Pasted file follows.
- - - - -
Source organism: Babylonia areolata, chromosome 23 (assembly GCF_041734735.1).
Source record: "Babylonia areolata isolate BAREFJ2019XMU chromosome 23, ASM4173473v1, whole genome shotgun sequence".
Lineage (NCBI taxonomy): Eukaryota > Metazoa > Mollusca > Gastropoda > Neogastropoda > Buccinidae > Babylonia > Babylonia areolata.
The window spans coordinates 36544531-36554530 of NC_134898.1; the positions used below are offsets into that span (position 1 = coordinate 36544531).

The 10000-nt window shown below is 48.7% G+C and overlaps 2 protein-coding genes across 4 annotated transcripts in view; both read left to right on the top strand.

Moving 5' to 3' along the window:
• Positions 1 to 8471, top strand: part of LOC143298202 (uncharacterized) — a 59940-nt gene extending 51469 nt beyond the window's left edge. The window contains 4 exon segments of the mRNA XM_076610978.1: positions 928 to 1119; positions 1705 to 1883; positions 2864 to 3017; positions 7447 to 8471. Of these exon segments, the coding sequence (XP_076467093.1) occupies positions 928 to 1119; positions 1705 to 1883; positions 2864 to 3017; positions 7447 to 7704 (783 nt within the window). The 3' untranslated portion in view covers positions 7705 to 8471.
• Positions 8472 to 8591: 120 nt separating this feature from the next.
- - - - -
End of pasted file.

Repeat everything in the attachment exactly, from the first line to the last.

Source organism: Babylonia areolata, chromosome 23 (assembly GCF_041734735.1).
Source record: "Babylonia areolata isolate BAREFJ2019XMU chromosome 23, ASM4173473v1, whole genome shotgun sequence".
Lineage (NCBI taxonomy): Eukaryota > Metazoa > Mollusca > Gastropoda > Neogastropoda > Buccinidae > Babylonia > Babylonia areolata.
The window spans coordinates 36544531-36554530 of NC_134898.1; the positions used below are offsets into that span (position 1 = coordinate 36544531).

The 10000-nt window shown below is 48.7% G+C and overlaps 2 protein-coding genes across 4 annotated transcripts in view; both read left to right on the top strand.

Moving 5' to 3' along the window:
• Positions 1 to 8471, top strand: part of LOC143298202 (uncharacterized) — a 59940-nt gene extending 51469 nt beyond the window's left edge. The window contains 4 exon segments of the mRNA XM_076610978.1: positions 928 to 1119; positions 1705 to 1883; positions 2864 to 3017; positions 7447 to 8471. Of these exon segments, the coding sequence (XP_076467093.1) occupies positions 928 to 1119; positions 1705 to 1883; positions 2864 to 3017; positions 7447 to 7704 (783 nt within the window). The 3' untranslated portion in view covers positions 7705 to 8471.
• Positions 8472 to 8591: 120 nt separating this feature from the next.